So, I found a nice book called Linux Sysadmin Recipes which covers a range of practical solutions and tools for administering Linux (and *nix) servers. It's the kind of good practical hints and tips that are really needed.
Anyway, one of the things Juliet Kemp suggests is to set up a wiki for managing documentation. A wiki has a number of strengths that make it quite useful for this. It is web accessible, meaning you can access it from any web browsers (more or less), and perhaps more usefully, make it accessible (in full or part) to other IT staff and end users. So, you can do something useful like document how to set up an email client, or VPN service, and your junior IT staffers and end users can read the info from their web browser. And by putting the info in one place, you can update it in one place, and everyone has access to the current version. And you can keep the more complex internal documents restricted to the appropriate staff.
The wiki can act as documentation, and knowledge base, and different users can be given different access. You can integrate authentication into your existing LDAP (or other directory service) and make it internal and/or internet facing. If you have multiple IT staff, they can update the documentation as needed, and since a history is kept, you can see the changes and who made them.
All in all, a very useful tool.
So, Juliet suggest mediawiki, which is very similar to the old wikipedia layout. Mediawiki requires a database backend (the usual suspects) PHP5, and a webserver (supported is IIS, Apache). I decided to try an install on 10.4.11 server, as I'd recently acquired a couple of cheap 10.4 licences, and 10.5/10.6 Server have their own wiki services built in.
First up was setting up a virtualised Mac OS X Server. More challenging than it appears. First attempt was with VMware Fusion 3. I used the 10.5 profile, and installed from a 10.4.7 iso. Install went ok, config went ok, update to 10.4.11 et al went ok. Open a terminal and type mysql -V and the VM hang. Interesting, reboot and try again. Same thing. Re-install to 10.4.7 and same thing, update to 10.4.11 et al and same thing.
So, no luck with vmware. I decided to cut my losses and try VirtualBox.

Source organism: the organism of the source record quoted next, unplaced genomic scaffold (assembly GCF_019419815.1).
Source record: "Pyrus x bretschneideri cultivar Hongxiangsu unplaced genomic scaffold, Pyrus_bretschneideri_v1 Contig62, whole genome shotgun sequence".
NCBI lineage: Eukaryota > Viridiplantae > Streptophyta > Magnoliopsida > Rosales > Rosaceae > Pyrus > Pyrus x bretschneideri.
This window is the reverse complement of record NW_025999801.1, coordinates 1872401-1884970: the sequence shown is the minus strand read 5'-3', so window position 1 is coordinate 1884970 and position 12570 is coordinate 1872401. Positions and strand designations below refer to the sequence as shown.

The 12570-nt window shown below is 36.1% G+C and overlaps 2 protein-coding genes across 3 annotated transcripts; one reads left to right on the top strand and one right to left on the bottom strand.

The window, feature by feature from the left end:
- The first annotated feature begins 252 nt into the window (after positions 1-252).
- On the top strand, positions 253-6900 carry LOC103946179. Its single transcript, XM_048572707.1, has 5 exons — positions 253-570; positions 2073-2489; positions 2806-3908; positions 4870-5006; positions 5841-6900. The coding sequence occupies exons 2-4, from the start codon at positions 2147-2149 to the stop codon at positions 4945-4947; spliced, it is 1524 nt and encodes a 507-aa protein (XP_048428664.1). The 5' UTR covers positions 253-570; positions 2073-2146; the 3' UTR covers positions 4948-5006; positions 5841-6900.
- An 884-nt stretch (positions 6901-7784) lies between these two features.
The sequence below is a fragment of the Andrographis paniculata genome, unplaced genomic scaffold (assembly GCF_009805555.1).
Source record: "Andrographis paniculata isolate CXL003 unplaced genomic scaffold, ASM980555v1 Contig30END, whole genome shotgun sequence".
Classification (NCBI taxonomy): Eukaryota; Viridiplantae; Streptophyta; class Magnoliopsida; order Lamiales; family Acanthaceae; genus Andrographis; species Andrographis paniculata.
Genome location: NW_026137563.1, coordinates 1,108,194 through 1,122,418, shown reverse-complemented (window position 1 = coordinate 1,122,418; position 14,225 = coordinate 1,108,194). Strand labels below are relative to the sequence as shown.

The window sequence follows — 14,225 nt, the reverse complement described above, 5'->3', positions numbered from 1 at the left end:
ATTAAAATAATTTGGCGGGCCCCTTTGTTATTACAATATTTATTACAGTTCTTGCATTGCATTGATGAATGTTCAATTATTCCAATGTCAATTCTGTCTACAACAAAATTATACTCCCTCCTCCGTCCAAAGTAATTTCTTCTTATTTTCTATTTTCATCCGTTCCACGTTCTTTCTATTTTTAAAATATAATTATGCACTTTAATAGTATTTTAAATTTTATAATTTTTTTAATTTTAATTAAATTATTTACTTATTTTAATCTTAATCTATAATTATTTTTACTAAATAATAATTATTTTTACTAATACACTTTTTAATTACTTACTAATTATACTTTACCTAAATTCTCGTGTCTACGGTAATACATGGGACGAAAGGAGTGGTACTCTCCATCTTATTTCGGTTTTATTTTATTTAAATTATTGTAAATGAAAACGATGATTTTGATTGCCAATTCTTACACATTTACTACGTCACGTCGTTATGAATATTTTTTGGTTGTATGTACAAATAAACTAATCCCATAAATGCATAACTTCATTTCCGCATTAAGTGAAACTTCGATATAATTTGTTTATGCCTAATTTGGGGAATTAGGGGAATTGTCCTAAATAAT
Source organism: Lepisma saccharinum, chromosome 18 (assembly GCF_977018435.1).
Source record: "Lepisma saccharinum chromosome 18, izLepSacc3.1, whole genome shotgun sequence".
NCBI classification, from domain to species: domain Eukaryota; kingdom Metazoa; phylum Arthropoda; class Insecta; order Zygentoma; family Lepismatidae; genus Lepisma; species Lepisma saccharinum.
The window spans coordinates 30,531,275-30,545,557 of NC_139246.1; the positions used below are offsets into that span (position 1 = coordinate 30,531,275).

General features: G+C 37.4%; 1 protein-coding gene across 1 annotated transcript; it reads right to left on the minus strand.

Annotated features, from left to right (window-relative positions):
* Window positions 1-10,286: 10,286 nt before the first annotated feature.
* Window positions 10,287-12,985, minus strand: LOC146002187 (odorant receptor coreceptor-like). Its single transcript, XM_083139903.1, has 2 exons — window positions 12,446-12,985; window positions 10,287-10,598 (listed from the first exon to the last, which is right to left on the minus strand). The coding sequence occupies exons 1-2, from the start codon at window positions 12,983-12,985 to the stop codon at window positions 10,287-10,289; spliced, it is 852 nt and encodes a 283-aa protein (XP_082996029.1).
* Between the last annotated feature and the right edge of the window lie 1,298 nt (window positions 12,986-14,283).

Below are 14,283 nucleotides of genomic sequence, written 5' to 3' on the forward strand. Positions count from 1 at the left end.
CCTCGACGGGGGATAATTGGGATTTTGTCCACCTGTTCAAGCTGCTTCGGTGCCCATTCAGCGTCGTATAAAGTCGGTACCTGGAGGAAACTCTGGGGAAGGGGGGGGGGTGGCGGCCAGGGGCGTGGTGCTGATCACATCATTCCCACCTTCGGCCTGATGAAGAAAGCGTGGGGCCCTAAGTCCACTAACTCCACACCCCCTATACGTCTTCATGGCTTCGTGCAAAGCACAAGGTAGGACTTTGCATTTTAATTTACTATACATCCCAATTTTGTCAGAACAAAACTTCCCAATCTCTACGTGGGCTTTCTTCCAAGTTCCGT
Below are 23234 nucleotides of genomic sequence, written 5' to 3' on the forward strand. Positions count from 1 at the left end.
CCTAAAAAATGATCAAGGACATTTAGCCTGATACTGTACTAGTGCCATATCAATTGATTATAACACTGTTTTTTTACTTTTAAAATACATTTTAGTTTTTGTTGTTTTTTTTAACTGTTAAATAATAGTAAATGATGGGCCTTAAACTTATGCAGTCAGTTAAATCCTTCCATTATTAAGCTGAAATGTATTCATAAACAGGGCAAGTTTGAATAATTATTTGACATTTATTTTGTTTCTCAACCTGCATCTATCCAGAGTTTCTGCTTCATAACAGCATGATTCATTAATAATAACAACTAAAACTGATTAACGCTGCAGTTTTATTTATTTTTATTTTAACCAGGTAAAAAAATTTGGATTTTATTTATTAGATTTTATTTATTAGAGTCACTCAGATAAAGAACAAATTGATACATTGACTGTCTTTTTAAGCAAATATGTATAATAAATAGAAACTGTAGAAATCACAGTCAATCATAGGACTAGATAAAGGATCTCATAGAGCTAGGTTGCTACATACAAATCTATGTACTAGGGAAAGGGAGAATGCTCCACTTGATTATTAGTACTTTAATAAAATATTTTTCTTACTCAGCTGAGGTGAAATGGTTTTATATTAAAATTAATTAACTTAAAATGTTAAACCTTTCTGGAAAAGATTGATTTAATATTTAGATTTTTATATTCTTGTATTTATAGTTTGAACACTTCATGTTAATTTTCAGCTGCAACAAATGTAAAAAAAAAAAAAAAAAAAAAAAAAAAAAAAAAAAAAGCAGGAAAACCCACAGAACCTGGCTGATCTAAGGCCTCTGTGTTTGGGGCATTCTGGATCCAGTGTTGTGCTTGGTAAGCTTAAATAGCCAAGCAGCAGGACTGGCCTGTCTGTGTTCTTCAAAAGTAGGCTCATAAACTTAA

VirtualBox is maybe not as nice, but is a little more 'flexible'. So, go through the install routine under VirtualBox, and config, and update, and test and it works.
Now, 10.4.11 comes with PHP 4.4.9, so to run the current release of MediaWiki, I will need to update to PHP5, with the appropriate mods for Apache 1.3 (or else also update Apache to Apache2 on Tiger). Luckily, the guys at entropy.ch have already built PHP 5 for Mac OS X. But on 10.4.11, only version 5.2. But it will work, so I download, and install, and follow the instructions to disable the php4 module for Apache in Server Admin Web service.
Restart the web service, make a test page index.php with a print statement and the phpinfo() function and confirm that PHP5 is installed and working.
The next step is MySQL. The tools for starting/configuring MySQL are in /Applications/Server in 10.4. It's nice that they decided to integrate it into Server Admin in 10.5. I start the service, and set a mysql root password.
Good to go? Not quite. The PHP5 module references the default socket for mysql, which is /tmp/mysql.sock, rather than /var/mysql/mysql.sock. This need to be changed in the php.ini file, which is in a different location since PHP5 has installed into /usr/bin/local rather than overwrite PHP4. Which is a good thing, just takes a little hunting around to find it.
I updated the php.ini file, restarted apache, and checked my test php page to see if it the updated mysql socket details have come across.
Everything is ok, so I download and extract the mediawiki tarball, and set up a website to point at it, and create and chmod a config folder. And run through the install. No issues. Copy the created conf file to the web root, and we're up and running.
Is it worth it? Or is 10.5/10.6 wiki easier to deal with? It's a little bit of work, and I'd only recommend it if you needed to run it on 10.4. If you have 10.5/10.6, then it is far less effort to install (enable php5 module, start mysql, set up a website to point at the extracted mediawiki folder), although still a little more effort than setting up the wiki service. The 10.5/10.6 wiki is better looking by default.
Assuming you were installing this on a hosted service, with only FTP and phpMyAdmin (and php5/apache etc), then it is very doable. All files can be uploaded, moved, created, manipulated with any decent ftp client, and phpMyAdmin will allow you to manually create the databases if you don't have the mysql root password.
One of the things this experience does underline, though, is some of OS X's weakness compared to Linux. Installing an updated version of PHP on any major distro of Linux, is near trivial. Indeed, updating Apache and MySQL is fairly trivial, too. If I had wanted or needed the current version of PHP (5.3.5), then I would have had to build from source, which would mean digging around for the source and instructions. Macports does have 5.3.5, although it is not clear if it apache2 only.
Actually, this is two stories. A client had a mirror RAID die on them about 4 months ago, but could not be convinced to spend the money on a second drive (about $100) to replace the failed drive and rebuild the mirror. So, 4 months later the other drive failed. And they had to pay for 2 hours labour to recover the data, luckily they had a relatively current Time Machine backup. And they were down for days.
This underlines the earlier point that similar drives have similar failure rates. If you build a RAID with identical drives, expect the 2nd drive to failure not long after the first, and if you build a RAID-5 with identical drives, you are asking for trouble.